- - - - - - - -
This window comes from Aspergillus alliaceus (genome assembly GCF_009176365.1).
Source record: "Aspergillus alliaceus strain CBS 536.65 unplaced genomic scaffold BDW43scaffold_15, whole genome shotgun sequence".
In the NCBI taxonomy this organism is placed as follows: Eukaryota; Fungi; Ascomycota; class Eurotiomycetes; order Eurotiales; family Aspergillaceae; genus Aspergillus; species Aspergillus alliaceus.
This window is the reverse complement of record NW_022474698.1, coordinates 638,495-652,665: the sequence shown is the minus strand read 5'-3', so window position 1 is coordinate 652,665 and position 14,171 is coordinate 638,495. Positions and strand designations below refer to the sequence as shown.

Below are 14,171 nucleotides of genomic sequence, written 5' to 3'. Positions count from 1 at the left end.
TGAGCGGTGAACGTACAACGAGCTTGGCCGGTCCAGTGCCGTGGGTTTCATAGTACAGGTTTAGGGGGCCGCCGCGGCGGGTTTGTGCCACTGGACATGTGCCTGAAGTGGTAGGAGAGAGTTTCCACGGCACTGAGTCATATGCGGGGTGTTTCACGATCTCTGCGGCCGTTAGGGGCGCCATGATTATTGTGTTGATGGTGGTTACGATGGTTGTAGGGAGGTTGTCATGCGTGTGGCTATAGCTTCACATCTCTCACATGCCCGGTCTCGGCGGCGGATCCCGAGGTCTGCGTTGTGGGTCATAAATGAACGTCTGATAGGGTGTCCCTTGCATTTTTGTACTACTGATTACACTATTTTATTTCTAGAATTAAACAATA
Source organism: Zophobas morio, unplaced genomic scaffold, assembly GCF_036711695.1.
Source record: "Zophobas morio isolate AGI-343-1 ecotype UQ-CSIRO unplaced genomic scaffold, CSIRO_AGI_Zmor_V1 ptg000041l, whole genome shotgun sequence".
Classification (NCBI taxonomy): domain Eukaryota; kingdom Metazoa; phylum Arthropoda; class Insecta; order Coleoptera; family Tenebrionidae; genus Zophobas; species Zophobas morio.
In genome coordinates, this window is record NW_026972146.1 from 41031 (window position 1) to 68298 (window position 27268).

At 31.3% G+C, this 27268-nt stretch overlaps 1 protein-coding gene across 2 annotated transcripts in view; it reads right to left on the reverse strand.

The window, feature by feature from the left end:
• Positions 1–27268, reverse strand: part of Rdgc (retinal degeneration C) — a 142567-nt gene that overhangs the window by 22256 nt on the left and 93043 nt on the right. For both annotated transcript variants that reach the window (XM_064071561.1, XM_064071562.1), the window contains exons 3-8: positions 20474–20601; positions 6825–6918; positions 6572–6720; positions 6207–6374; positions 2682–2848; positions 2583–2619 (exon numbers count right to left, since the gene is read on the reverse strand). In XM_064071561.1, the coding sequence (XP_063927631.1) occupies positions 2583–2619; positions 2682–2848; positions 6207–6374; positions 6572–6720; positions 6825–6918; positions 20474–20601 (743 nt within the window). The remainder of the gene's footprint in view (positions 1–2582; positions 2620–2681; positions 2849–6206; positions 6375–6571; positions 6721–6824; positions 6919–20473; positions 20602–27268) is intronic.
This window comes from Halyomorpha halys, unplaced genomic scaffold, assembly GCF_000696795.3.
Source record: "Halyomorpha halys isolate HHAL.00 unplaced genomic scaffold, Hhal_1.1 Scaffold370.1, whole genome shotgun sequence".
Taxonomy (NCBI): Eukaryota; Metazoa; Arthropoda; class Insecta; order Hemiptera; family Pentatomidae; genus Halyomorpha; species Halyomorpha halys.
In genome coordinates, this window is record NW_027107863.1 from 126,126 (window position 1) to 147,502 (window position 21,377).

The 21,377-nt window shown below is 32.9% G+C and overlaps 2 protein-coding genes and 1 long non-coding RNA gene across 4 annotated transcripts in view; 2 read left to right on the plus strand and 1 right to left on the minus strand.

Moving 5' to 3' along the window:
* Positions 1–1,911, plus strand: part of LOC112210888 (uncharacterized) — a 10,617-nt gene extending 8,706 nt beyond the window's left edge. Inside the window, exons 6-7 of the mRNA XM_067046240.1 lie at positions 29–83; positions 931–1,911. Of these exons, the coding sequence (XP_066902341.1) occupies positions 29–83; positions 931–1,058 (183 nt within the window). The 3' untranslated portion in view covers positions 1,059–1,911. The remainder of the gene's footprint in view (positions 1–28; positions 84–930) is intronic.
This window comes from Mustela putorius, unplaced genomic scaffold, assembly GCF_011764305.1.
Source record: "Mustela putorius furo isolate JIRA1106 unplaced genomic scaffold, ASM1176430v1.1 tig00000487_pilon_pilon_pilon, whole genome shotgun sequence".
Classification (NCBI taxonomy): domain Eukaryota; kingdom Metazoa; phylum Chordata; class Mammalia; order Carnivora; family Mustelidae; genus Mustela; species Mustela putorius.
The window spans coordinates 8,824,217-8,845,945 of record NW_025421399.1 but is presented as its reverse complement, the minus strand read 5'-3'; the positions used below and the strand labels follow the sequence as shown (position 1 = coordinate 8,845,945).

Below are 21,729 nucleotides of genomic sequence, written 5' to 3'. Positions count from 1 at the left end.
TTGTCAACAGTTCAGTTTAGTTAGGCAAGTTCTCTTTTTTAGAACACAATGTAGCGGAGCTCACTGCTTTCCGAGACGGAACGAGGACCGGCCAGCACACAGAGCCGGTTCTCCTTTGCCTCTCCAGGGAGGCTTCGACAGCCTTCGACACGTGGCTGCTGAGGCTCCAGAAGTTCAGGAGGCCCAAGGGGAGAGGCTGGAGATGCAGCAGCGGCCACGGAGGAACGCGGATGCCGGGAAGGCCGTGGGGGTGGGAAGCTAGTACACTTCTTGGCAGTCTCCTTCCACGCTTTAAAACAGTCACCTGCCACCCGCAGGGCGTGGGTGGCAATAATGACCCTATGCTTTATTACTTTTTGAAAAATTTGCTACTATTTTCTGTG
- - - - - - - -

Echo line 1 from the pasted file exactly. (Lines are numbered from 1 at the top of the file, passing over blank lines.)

This window comes from Aspergillus alliaceus (genome assembly GCF_009176365.1).